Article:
Monday, February 6th, 2023
Monday, February 6th, 2023

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Sportsmen Since 1967

Ice fishing begins – in fits and starts

The first half of December brought some great ice-making weather to our neck of the woods here in Sault Ste. Marie, but since then, it’s been feeling much more like early spring.

Ice anglers have been getting out on what little we have, and a few adventuresome fishermen are taking snowmobiles and quads out in some spots. We’ve been sticking to walking out, and thanks to the high water, we don’t have to go nearly as far as we used to have to hike.

There is a small sheltered spot off the big water near my house that provides some early ice action for whitefish in most years. It’s a good spot to start the season and get gear sorted out and find out what works and what doesn’t. In our first excursion this year, I was disappointed to find that mice had chewed a couple holes in my portable shanty, just as they’d chewed up duck decoy lines. I was at first angry with the holes in the shack, but I found that one of them was handy for spying on neighboring fishermen.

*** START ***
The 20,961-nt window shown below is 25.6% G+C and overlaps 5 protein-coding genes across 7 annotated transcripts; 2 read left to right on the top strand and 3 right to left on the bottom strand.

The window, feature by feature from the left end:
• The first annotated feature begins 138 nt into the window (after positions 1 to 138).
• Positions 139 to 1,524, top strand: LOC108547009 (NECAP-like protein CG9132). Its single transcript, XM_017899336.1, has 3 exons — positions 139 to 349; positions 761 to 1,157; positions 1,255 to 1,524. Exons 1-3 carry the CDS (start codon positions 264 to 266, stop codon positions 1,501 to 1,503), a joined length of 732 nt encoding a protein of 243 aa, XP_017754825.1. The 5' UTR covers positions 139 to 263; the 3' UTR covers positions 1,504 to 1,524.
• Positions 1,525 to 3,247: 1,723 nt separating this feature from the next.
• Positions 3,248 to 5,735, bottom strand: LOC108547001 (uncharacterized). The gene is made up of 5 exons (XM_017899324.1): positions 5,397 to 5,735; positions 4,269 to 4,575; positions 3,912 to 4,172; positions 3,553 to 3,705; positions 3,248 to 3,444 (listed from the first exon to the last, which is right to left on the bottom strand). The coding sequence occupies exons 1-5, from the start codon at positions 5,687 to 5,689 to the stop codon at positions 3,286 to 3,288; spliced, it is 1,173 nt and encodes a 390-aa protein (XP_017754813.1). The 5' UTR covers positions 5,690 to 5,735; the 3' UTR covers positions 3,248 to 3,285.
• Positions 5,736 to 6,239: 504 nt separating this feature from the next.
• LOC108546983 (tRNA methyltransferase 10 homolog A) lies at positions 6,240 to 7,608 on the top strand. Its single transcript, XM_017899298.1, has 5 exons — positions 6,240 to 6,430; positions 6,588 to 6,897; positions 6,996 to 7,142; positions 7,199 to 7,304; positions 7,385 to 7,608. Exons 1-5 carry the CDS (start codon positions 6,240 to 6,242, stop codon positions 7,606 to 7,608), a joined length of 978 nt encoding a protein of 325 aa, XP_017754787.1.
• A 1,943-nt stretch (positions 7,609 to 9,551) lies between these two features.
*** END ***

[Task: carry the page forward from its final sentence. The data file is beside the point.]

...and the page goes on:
My assumption about this spot is that the whitefish spawn nearby in deeper water, in late November and early December, then move into the shallows to feed on mayfly larvae after they’re done. It’s not a well-known spawning ground for whitefish, but there is a small area of rocky, gravel bottom that whitefish need to spawn and so I’m guessing it attracts a small number of fish – as opposed to more expansive spawning areas in Lake Superior. The fishing is good in this spot as soon as the ice forms, but it drops off quickly as the winter progresses.

We’ve been out a couple times with a little bit of success, and I learn a little more about this place the more that I fish it. Usually the whitefish bite readily, but we always have a spear ready, just in case they don’t.

The forecast for the next couple weeks is calling for temperatures cold enough to make ice at night, but not much during the day. Lake freighters stop running on Jan. 15 and that will help Mother Nature put more ice on the river and bays, allowing us to expand our opportunities, at least here in Michigan’s north country.

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